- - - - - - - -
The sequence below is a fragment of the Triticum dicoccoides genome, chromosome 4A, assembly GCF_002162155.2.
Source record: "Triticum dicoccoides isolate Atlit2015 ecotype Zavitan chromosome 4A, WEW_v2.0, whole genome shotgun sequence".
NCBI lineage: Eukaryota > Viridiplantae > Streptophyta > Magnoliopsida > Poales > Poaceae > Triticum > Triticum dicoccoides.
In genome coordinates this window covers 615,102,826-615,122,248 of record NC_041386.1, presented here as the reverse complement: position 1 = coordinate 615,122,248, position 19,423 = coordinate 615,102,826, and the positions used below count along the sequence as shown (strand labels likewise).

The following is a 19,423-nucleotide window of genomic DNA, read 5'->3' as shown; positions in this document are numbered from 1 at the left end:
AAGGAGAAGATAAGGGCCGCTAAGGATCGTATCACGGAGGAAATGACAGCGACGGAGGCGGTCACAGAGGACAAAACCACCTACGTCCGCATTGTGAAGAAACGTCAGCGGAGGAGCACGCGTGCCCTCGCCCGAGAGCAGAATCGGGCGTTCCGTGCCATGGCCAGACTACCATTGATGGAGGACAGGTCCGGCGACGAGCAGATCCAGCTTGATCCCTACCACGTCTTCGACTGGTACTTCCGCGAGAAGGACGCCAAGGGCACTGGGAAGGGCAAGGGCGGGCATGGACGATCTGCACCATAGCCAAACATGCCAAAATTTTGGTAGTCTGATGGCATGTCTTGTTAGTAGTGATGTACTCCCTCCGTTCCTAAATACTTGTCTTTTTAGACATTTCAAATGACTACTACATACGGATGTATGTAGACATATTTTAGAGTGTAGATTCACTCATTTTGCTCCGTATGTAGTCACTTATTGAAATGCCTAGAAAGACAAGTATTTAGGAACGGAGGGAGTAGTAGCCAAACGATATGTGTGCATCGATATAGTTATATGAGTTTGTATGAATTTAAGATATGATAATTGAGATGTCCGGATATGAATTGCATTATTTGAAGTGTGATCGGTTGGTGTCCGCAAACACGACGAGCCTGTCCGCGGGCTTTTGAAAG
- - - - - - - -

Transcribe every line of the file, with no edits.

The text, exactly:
The sequence below is a fragment of the Triticum dicoccoides genome, chromosome 4A, assembly GCF_002162155.2.
Source record: "Triticum dicoccoides isolate Atlit2015 ecotype Zavitan chromosome 4A, WEW_v2.0, whole genome shotgun sequence".
NCBI lineage: Eukaryota > Viridiplantae > Streptophyta > Magnoliopsida > Poales > Poaceae > Triticum > Triticum dicoccoides.
In genome coordinates this window covers 615,102,826-615,122,248 of record NC_041386.1, presented here as the reverse complement: position 1 = coordinate 615,122,248, position 19,423 = coordinate 615,102,826, and the positions used below count along the sequence as shown (strand labels likewise).

The following is a 19,423-nucleotide window of genomic DNA, read 5'->3' as shown; positions in this document are numbered from 1 at the left end:
AAGGAGAAGATAAGGGCCGCTAAGGATCGTATCACGGAGGAAATGACAGCGACGGAGGCGGTCACAGAGGACAAAACCACCTACGTCCGCATTGTGAAGAAACGTCAGCGGAGGAGCACGCGTGCCCTCGCCCGAGAGCAGAATCGGGCGTTCCGTGCCATGGCCAGACTACCATTGATGGAGGACAGGTCCGGCGACGAGCAGATCCAGCTTGATCCCTACCACGTCTTCGACTGGTACTTCCGCGAGAAGGACGCCAAGGGCACTGGGAAGGGCAAGGGCGGGCATGGACGATCTGCACCATAGCCAAACATGCCAAAATTTTGGTAGTCTGATGGCATGTCTTGTTAGTAGTGATGTACTCCCTCCGTTCCTAAATACTTGTCTTTTTAGACATTTCAAATGACTACTACATACGGATGTATGTAGACATATTTTAGAGTGTAGATTCACTCATTTTGCTCCGTATGTAGTCACTTATTGAAATGCCTAGAAAGACAAGTATTTAGGAACGGAGGGAGTAGTAGCCAAACGATATGTGTGCATCGATATAGTTATATGAGTTTGTATGAATTTAAGATATGATAATTGAGATGTCCGGATATGAATTGCATTATTTGAAGTGTGATCGGTTGGTGTCCGCAAACACGACGAGCCTGTCCGCGGGCTTTTGAAAG